How do we engage the youth in the process of social transformation?
That’s a tough one. How do you get young people interested in national issues? There are kids who are naturally bent towards civics studies and are interested in government but they are a very small minority. Whenever the kids from schools come to the Congress or Senate, I am always so happy to see them because they are taking an interest in what is going on in government. But if government is not perceived to be more effective, then they’re not a factor. Once I was asking, Sino ba ang mananalo dito for mayor? Sabi ko, bakit ninyo gusto? Kasi nakakatawa siya at mabait sa amin. Sabi ko, pero walang training yan, baka hindi marunong. Sabi nila, hindi na bale kahit sino naman ilagay mo dyan, pare-pareho lang naman iyan — at least ito nakakatwa, mabait. Hindi namamaril yung security! My God! That’s how we think, that’s how we choose!
But that is really the way people think.
We in government have given them every reason to think that way. I remember when I was in Congress they took a survey and the congressmen were at the bottom in terms of credibility — basta talagang we had a bad rep. So I went to Batasan and everybody was bewailing this terrible result, and I said guys, isipin ninyo ng mabuti, how many reasons have we given people to distrust us? Kung talagang ang gagaling natin, nagtratabaho talaga and we make a difference, they will say, ito ang mga ilalagay natin. So it’s a very complicated question. That’s why kids are turned off. That’s their view and I can’t blame them. But I think it will be when the government becomes effective, consultative and more interactive, then that’s when people will be more interested.
What are the most important values you will teach your children?
Duty, dignity and honor. Just the universal values we all hope to inculcate into our children and that we hope we ourselves live by. I think that if you are honorable, dignified and do your duty you can’t go wrong.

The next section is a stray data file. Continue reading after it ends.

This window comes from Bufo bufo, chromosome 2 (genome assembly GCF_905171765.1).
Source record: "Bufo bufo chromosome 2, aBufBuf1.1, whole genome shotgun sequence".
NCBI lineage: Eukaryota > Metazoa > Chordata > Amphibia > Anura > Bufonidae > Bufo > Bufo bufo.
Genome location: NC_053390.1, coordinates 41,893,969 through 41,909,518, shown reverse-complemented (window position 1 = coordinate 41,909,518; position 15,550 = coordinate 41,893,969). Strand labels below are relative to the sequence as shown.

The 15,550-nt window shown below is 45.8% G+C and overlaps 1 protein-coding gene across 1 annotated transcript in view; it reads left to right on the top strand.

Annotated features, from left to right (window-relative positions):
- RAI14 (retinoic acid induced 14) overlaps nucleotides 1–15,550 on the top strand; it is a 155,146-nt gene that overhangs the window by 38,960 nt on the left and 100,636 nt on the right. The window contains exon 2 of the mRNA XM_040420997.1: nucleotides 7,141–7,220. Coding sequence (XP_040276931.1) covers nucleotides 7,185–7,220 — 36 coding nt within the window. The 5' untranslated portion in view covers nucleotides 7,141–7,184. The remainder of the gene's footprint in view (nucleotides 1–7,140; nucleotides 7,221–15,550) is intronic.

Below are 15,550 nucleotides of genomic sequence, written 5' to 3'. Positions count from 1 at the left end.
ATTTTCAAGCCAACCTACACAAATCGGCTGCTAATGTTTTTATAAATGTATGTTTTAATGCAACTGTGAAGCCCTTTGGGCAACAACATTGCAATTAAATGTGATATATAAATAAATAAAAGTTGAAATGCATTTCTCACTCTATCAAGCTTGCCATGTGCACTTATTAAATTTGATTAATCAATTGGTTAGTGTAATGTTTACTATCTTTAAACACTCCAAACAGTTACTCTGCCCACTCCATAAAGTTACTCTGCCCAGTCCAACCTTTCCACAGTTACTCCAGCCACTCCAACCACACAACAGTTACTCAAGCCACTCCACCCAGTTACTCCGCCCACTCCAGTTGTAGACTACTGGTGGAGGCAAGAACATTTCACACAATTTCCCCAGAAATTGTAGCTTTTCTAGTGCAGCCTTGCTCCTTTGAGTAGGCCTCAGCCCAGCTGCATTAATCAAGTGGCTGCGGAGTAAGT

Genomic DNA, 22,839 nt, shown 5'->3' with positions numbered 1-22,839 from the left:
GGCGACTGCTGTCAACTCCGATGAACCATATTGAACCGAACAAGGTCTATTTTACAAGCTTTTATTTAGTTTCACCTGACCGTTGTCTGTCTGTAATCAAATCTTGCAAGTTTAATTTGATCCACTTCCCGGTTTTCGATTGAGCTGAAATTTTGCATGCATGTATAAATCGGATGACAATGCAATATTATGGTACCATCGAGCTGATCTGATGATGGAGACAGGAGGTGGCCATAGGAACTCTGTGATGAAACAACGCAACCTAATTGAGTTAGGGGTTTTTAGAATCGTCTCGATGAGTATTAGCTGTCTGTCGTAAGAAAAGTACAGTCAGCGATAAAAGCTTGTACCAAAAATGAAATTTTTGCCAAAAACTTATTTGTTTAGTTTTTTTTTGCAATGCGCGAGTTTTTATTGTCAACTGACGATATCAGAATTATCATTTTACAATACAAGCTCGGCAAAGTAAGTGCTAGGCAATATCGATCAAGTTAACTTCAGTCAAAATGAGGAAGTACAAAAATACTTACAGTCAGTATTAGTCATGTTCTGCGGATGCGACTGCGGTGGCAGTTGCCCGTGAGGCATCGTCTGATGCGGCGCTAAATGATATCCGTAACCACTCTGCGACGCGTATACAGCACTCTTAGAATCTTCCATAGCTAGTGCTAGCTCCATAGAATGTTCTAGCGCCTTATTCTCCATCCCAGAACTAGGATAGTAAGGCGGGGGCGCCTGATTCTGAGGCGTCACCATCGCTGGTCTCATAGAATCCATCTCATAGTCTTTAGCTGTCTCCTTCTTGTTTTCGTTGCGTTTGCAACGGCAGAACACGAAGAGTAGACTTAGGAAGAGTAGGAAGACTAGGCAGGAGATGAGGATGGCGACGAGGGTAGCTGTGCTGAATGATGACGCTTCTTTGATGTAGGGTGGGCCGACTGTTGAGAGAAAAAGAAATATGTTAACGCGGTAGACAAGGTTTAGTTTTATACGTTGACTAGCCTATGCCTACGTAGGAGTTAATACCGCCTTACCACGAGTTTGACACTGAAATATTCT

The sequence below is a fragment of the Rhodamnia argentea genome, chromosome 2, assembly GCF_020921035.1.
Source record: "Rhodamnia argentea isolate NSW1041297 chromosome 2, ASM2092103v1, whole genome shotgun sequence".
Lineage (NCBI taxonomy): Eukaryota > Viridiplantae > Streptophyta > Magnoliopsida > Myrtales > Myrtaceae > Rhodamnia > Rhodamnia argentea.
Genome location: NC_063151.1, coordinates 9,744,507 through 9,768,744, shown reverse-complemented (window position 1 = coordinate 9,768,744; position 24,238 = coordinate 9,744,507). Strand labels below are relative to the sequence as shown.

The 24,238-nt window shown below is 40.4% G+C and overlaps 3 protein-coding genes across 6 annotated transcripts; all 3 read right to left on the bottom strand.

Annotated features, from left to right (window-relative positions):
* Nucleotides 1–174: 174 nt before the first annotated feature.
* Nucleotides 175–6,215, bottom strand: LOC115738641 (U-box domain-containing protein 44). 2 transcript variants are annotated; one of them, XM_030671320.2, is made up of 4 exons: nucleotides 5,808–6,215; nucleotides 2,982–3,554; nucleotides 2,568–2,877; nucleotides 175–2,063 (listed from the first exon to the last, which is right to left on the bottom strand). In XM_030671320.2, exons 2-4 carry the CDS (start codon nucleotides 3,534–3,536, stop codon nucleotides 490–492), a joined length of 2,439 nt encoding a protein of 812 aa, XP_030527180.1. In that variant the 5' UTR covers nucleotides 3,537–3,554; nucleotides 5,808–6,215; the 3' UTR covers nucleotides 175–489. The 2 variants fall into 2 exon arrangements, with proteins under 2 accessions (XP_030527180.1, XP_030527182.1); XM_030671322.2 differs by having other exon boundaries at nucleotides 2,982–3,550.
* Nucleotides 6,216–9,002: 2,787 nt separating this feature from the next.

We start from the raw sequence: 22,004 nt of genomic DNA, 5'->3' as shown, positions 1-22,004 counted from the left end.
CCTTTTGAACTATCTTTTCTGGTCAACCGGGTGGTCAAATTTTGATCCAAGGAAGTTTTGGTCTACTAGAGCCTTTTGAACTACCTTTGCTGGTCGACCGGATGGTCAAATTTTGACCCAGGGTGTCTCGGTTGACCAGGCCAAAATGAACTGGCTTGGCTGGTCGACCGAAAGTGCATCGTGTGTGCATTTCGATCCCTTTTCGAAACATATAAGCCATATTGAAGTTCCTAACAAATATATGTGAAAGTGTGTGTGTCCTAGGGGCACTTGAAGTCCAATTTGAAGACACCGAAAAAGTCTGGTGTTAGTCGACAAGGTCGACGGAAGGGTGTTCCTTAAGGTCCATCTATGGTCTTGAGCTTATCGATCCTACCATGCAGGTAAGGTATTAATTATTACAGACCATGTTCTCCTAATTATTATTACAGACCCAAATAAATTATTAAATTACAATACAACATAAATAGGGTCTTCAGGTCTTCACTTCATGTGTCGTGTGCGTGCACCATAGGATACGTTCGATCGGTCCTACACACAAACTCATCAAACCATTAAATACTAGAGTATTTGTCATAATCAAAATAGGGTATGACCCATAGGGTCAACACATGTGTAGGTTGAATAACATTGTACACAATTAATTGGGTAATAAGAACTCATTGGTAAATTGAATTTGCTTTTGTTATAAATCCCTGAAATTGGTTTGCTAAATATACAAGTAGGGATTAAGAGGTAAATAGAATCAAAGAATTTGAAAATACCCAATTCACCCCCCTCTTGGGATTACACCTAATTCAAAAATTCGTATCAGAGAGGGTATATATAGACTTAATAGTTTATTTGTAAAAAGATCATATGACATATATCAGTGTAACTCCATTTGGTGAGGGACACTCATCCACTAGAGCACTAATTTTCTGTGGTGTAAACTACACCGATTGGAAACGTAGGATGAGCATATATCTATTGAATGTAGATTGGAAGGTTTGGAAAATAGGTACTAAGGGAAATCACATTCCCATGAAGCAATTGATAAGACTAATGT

What are you proudest of as a father?
All fathers with sons will understand this. Because when I look at them, I just glow and I feel proud that these are my sons and they turned out to be good people, good men and they will eventually be honorable and upstanding gentlemen. I am happy they are well on their way to getting there. Of course, all of them have their singular qualities. But I can’t say that there’s one thing — I’m just proud of the fact that they are so well-rounded and so open.
What does being a Filipino mean to you?
Being the best of what Pinoys are: kind, resourceful, energetic, industrious — all of those things we know reside in each Filipino and living up to our very proud history of courage, duty and honor, our creativity and our grace. Pinoys are the best. For me, it is to try to be that prototypical best possible Pinoy. In my work I encourage those great qualities. When I think of Pinoys, I think of a group of people laughing, smiling and singing after a long day of work.
If you could choose another vocation or profession, what would it be?
Oh, easy! I would have been a rock star! Play music and do sciences and math.
What three words would best describe your wife Liza?
Liza… affectionate, tough, smart.
Having been in local government for several years and now chairman of the Senate Committee on Local Government, what in your view is the best way to deal with the culture of violence and conflict in Mindanao?
We have tried all kinds of methods to bring a lasting peace and I think it goes back to why the secessionist movement began in the ’70s. The people down south especially the Muslims felt they had no connection with Manila. And they were right, because we were not developing the place. They felt closer to Indonesia in terms of trade and their families. To go to Indonesia for dinner and come back for breakfast is fairly ordinary — they do it all the time. Manila was so distant because government’s presence wasn’t really well felt. Also, there is a difference in culture, in religion and in law that must be recognized. So do the basic things, like recognize those differences and work around them or work with them, and find a system that will work for everyone. Secondly, bring development to the place. In concrete terms, it’s really infrastructure in Mindanao. But I think now things have changed sufficiently. Because when I talk to the governors and especially the island provinces, they say they are ready to be just a regular local government unit. Maybe now is the time to listen to that. It bears more study. We have been trying so hard to make a special case for them. And it hit me just now, just talking to you, that maybe it’s time not to make them a special case because they say so, “gawin mo nalang kaming LGU” they say that and say it out loud. So maybe the time has come.
What are the five most urgent challenges we face as a nation?
Number one is the economy. Second — and it’s all interconnected — is education, because to me it is the most important service we give as a government. Third is infrastructure development. Fourth is the political system, the Constitution needs revisiting. Things change and our laws should change with them and we have to adjust accordingly. Even the framers of this constitution have said from the very start, it is a work in progress, so we have to continue that work. The fifth is Mindanao, because the problem of Mindanao is the problem of the whole country. This fighting is costing the whole country and is quite a heavy burden.